CoMA’s summer school assembled last week at High Melton, a college campus up on the hills between Doncaster and Barnsley. In honour of Michael Finnissy’s 70th birthday, many composers had arrived (in addition to the instrumentalists and singers who are the backbone of CoMA) to join his class, which had to split in two to accommodate everyone. Clare Simmonds was leading a band of twenty-five improvisers every morning, while Darragh Morgan and Adi Tal were coaxing the strings group through White Man Sleeps, literally bar by bar.
I had volunteered to turn up with some ‘Finnissy-inspired folk music’ to play with an ensemble of musicians who were going to randomly sign up each day. Sitting in the calm of my own home, I would imagine clarinettists, oboists, maybe trumpets pouring in; and prepared some spiky upper-register music accordingly. In fact the group that eventually formed itself was quite the opposite – a restrained autumnal sound of violas and other lower strings, plus bassoon, tenor horn and mezzo voices. Sitting in my study bedroom hastily hand-copying the revised music every morning transported me effortlessly back to student days, and indeed the experience of spending time in the dinner hall with this particular set of new music colleagues plus other like-minded souls suggested the imaginary music college I would have loved to attend.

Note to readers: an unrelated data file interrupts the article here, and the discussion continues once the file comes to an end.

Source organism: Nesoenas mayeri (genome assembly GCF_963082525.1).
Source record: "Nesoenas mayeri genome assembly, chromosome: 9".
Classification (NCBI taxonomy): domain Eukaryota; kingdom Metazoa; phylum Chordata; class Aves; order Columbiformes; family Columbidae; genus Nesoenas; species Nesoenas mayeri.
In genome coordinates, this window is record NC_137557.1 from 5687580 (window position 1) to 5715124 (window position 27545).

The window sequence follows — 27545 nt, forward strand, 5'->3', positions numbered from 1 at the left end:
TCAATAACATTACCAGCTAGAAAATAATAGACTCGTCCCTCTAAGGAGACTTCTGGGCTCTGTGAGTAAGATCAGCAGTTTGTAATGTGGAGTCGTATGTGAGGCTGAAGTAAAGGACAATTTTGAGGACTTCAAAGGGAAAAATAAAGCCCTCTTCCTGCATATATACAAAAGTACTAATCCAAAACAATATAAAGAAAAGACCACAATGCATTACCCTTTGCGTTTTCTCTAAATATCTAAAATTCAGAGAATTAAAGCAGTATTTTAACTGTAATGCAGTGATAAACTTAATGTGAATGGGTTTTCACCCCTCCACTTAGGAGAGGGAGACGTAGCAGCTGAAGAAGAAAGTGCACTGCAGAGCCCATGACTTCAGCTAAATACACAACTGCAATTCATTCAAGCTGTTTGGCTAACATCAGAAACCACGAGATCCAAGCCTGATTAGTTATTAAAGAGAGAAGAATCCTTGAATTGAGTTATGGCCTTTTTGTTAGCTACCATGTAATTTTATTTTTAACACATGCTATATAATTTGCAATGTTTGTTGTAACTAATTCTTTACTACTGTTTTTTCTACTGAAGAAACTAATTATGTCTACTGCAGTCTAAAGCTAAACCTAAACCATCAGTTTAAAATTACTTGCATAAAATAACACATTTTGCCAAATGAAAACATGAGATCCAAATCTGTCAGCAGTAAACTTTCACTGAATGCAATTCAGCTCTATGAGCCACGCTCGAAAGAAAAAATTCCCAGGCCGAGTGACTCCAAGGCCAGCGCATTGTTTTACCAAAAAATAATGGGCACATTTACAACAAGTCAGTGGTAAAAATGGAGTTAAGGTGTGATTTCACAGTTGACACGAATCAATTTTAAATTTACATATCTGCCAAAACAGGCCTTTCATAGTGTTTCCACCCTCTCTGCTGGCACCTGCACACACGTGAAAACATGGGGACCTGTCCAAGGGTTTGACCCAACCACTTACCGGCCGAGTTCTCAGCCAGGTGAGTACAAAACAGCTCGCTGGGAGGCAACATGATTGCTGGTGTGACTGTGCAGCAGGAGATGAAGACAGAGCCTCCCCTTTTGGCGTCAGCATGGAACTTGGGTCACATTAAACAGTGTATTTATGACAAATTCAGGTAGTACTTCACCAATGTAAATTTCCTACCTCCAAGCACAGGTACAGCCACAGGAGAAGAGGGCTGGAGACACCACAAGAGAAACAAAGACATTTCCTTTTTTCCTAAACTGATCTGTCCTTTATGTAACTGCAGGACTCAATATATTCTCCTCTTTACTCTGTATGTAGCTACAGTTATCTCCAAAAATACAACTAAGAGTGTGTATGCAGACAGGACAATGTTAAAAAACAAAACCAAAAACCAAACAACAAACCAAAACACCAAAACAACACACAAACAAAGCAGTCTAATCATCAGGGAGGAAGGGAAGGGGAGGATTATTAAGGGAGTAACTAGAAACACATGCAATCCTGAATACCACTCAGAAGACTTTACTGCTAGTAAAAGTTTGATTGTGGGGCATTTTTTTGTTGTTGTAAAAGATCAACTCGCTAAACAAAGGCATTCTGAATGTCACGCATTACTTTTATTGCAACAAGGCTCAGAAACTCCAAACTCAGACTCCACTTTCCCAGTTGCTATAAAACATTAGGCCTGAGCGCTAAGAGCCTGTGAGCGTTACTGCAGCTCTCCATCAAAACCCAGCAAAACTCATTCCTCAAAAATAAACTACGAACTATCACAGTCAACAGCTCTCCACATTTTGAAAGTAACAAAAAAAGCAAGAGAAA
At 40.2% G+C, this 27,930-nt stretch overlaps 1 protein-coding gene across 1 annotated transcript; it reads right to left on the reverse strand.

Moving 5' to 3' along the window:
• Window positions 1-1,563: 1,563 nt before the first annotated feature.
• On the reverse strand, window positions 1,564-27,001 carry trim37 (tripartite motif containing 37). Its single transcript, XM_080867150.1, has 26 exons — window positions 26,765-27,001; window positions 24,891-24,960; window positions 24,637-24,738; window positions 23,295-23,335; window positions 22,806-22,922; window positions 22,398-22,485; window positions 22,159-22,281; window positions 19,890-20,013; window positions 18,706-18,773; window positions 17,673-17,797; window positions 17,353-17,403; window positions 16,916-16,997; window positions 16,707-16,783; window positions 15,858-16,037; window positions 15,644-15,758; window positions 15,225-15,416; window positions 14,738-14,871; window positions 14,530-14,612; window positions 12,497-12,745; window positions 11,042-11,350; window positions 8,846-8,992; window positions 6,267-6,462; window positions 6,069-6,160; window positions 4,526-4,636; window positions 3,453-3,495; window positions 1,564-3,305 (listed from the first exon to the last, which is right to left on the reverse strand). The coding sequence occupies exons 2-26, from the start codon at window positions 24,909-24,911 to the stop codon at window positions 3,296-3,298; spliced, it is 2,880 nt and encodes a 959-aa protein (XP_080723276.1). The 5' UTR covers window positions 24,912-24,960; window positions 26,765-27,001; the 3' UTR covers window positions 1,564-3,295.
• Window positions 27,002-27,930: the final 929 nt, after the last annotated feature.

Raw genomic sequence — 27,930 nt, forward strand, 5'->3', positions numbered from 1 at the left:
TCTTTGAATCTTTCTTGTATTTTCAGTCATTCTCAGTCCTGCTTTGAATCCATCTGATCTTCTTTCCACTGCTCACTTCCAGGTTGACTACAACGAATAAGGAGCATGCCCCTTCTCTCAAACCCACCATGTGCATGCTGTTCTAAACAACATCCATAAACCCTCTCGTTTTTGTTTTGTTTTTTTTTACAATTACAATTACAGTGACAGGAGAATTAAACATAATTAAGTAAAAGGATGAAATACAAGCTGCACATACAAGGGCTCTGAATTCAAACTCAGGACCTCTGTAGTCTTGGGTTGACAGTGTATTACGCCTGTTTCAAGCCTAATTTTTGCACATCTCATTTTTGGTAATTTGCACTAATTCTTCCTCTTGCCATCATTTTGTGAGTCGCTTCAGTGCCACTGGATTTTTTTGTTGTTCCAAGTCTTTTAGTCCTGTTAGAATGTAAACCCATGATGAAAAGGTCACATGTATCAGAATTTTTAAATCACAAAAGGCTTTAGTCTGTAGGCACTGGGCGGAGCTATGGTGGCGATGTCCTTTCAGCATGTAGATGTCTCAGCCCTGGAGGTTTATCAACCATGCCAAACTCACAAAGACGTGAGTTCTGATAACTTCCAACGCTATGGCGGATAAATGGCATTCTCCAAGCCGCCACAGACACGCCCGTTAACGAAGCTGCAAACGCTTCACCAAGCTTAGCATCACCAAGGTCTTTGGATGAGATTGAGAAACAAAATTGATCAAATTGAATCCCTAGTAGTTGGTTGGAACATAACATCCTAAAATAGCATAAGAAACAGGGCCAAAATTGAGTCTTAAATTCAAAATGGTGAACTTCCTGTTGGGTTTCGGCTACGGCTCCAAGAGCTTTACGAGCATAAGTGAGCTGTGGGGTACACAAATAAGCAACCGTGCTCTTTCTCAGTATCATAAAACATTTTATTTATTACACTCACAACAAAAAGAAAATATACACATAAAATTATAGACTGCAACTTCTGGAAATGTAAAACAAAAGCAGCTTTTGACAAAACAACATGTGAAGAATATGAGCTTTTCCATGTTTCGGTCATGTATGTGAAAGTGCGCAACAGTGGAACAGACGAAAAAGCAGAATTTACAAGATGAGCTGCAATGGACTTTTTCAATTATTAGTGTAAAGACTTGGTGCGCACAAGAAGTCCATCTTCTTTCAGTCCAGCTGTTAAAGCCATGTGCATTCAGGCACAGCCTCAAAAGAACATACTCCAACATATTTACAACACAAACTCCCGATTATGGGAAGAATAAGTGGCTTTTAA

Every night there were concerts, complicated ones, performed in an accepting atmosphere, and it was good to learn that Andrew Toovey and colleagues are in the process of reviving IXION, who appeared here. Out of their concert I particularly enjoyed a set of Toovey clarinet solos and a beautiful orchestration by Robert Nettleship. It was a thrill also to hear two scenes from a forthcoming new production of Finnissy’s (17-scene) Undivine Comedy, based on a 19th century play by Zygmunt Krasinski. How Michael manages to read and research quite so widely is another part of the miracle of his work. Thanks to Chris Shurety and CoMA for once again hosting this unique week’s happening. (It has been announced that CoMA’s 2017 summer course will take place in Orkney.)